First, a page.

John Dickerson: Let's start with this moment we're in, we're having a big debate about sequestration. It gets very narrow very fast. Tell me where you think the public debate is, right now, about the budget, and what the public should be paying attention to?
Chris Chocola: Well I think what people should be paying attention to is what does big government cost us? The sequester is, the spending in 2013 is about one penny out of every dollar we spend that won't be spent as a result of the sequester. It is interesting to me that all the good stuff seems to be in that penny. You know, all the first responders and the Head Start and air traffic controllers and the air traffic control towers. This is really political theater. It is not good government. It's not good management. And it's an indication of how dysfunctional and incapable Washington is at really managing anything. So people should learn two things. One is: big government costs us a lot of money and when we try to even cut a penny, there's a lot of hand-wringing in Washington. Wait until we have to cut the 40 cents out of every dollar we borrow, and how painful that would be. Because then you'd really get into the pain. So this should be a moment that people pay attention to and they realize, we've got big problems that we are incapable of solving right now.
John Dickerson: We've always big those big problems, and we seem to be getting less capable of solving them. The problems get bigger and the capability gets smaller. How does, what does a person who's looking for hope hang on to? How is it going to get better?
Chris Chocola: Well at the Club For Growth, what we say, is, if you want different policies you have to elect different people. You know, Washington has to change. If we keep electing the same people that keep doing the same things, obviously we'll get the same results. I served in Congress, I left in January of 2007 and the deficit at that time was $168 billion. Which everybody thought was too big. And now we have $1 trillion-plus deficit. The debt was under $5 trillion. Now it's $16 trillion. So the problems have gotten much bigger, much faster - the consequences of inaction have gotten, I think, more severe. Somebody really smart said that things that can't go on forever don't. We are on an unsustainable path. And so the debate and the hand-wringing, I think, is good because we're at least talking about these things and we're debating these things. And I hope through the next couple elections that people say, you know I'm going to elect somebody that's actually going to do something about this rather than just talk about it and engage in political theater about it.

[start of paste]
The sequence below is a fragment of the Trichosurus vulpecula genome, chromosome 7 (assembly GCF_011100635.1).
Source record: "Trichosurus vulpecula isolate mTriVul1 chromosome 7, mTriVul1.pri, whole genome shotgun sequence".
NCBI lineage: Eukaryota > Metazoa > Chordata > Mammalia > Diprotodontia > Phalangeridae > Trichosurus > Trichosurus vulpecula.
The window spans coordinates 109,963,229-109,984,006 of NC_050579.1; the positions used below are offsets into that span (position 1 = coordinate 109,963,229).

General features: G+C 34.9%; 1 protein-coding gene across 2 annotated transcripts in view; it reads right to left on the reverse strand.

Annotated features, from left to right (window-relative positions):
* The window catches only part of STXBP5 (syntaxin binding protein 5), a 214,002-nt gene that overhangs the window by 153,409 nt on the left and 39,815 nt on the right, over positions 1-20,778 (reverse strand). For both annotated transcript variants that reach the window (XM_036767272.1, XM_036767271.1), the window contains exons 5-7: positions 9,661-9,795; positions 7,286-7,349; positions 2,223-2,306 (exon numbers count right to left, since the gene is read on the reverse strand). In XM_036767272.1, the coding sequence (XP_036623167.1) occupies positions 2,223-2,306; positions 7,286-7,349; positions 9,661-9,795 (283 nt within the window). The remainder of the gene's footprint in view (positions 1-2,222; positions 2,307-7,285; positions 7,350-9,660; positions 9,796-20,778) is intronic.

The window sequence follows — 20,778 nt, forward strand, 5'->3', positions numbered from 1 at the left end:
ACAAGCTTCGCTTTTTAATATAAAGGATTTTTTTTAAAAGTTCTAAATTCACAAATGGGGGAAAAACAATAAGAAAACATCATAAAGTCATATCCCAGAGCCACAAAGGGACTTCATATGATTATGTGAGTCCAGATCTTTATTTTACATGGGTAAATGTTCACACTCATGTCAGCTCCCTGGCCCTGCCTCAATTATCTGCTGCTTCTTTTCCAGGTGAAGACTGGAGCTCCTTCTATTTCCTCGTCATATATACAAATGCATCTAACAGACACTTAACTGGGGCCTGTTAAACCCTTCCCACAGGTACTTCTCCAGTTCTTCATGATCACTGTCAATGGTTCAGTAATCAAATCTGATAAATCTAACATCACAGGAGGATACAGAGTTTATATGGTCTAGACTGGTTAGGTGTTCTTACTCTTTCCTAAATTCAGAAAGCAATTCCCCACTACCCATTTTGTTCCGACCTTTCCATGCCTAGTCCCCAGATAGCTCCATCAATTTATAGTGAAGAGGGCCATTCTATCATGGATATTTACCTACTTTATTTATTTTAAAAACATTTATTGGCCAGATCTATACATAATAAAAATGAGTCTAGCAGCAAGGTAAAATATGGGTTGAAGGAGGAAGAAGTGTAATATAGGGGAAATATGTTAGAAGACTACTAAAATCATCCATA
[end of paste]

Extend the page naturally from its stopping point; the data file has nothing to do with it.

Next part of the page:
John Dickerson: So what does that person look like? It's not just a Republican, it's a certain kind of Republican. What do they look like, the kind of person you're thinking should be elected?
Chris Chocola: Well you have to have people that have core principles before they get to Washington, because they won't find them here. And they have to be somebody that's not really trying to build a political career. It's somebody that wants to come to Washington to do something, not necessarily be something. And be honest with the American people that says, we have hard problems. There are answers. There are things that we can do that won't devastate our economy, won't devastate people on programs that they've rightfully come to rely on. You can reform Medicare and Medicaid and Social Security in a way that's responsible to those that are on them today and in a way that gives people in the future, future retirees, the opportunity for hope that there will be a program that will benefit them as well. But it takes serious leadership. We need someone in the White House that's willing to take on these issues and explain to the American people that we have hard work to do, but it's worth it-- rather than somebody that wants to demagogue these issues, which, I think, is a bipartisan problem, right now. And there isn't the really the risk of leadership that politicians are willing to incur to address these problems in a responsible way.
John Dickerson: Give me your sense of the risk-taking that a White House leader would take in this instance, and then also a Republican Speaker in the House. What risks would each of those take in your ideal model?